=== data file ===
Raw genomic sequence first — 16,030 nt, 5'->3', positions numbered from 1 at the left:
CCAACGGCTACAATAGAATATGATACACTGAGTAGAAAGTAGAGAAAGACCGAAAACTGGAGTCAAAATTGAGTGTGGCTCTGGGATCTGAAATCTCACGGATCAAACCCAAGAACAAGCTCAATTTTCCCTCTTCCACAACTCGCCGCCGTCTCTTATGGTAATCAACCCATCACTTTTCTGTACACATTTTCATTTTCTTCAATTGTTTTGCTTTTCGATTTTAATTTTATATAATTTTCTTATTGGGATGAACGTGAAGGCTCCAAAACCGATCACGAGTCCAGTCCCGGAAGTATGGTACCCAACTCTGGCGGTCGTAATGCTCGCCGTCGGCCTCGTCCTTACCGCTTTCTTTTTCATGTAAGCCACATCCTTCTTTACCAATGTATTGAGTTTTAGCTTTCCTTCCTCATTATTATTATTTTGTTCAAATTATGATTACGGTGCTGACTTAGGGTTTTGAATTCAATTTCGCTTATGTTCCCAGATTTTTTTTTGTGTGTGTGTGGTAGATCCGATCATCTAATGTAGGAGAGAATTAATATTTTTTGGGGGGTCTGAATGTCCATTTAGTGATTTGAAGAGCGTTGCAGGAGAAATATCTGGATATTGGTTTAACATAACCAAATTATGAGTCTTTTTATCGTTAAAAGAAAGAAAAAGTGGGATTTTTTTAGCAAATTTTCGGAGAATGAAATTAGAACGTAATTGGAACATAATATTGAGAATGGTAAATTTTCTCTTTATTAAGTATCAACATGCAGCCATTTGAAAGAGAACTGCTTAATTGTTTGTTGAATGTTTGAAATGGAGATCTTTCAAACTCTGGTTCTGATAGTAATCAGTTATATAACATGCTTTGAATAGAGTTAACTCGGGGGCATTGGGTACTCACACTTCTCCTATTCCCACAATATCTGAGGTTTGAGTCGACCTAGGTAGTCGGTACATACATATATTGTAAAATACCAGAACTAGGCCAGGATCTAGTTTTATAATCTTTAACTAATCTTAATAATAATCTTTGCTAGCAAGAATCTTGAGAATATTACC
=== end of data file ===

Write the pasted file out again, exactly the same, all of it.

Raw genomic sequence first — 16,030 nt, 5'->3', positions numbered from 1 at the left:
CCAACGGCTACAATAGAATATGATACACTGAGTAGAAAGTAGAGAAAGACCGAAAACTGGAGTCAAAATTGAGTGTGGCTCTGGGATCTGAAATCTCACGGATCAAACCCAAGAACAAGCTCAATTTTCCCTCTTCCACAACTCGCCGCCGTCTCTTATGGTAATCAACCCATCACTTTTCTGTACACATTTTCATTTTCTTCAATTGTTTTGCTTTTCGATTTTAATTTTATATAATTTTCTTATTGGGATGAACGTGAAGGCTCCAAAACCGATCACGAGTCCAGTCCCGGAAGTATGGTACCCAACTCTGGCGGTCGTAATGCTCGCCGTCGGCCTCGTCCTTACCGCTTTCTTTTTCATGTAAGCCACATCCTTCTTTACCAATGTATTGAGTTTTAGCTTTCCTTCCTCATTATTATTATTTTGTTCAAATTATGATTACGGTGCTGACTTAGGGTTTTGAATTCAATTTCGCTTATGTTCCCAGATTTTTTTTTGTGTGTGTGTGGTAGATCCGATCATCTAATGTAGGAGAGAATTAATATTTTTTGGGGGGTCTGAATGTCCATTTAGTGATTTGAAGAGCGTTGCAGGAGAAATATCTGGATATTGGTTTAACATAACCAAATTATGAGTCTTTTTATCGTTAAAAGAAAGAAAAAGTGGGATTTTTTTAGCAAATTTTCGGAGAATGAAATTAGAACGTAATTGGAACATAATATTGAGAATGGTAAATTTTCTCTTTATTAAGTATCAACATGCAGCCATTTGAAAGAGAACTGCTTAATTGTTTGTTGAATGTTTGAAATGGAGATCTTTCAAACTCTGGTTCTGATAGTAATCAGTTATATAACATGCTTTGAATAGAGTTAACTCGGGGGCATTGGGTACTCACACTTCTCCTATTCCCACAATATCTGAGGTTTGAGTCGACCTAGGTAGTCGGTACATACATATATTGTAAAATACCAGAACTAGGCCAGGATCTAGTTTTATAATCTTTAACTAATCTTAATAATAATCTTTGCTAGCAAGAATCTTGAGAATATTACC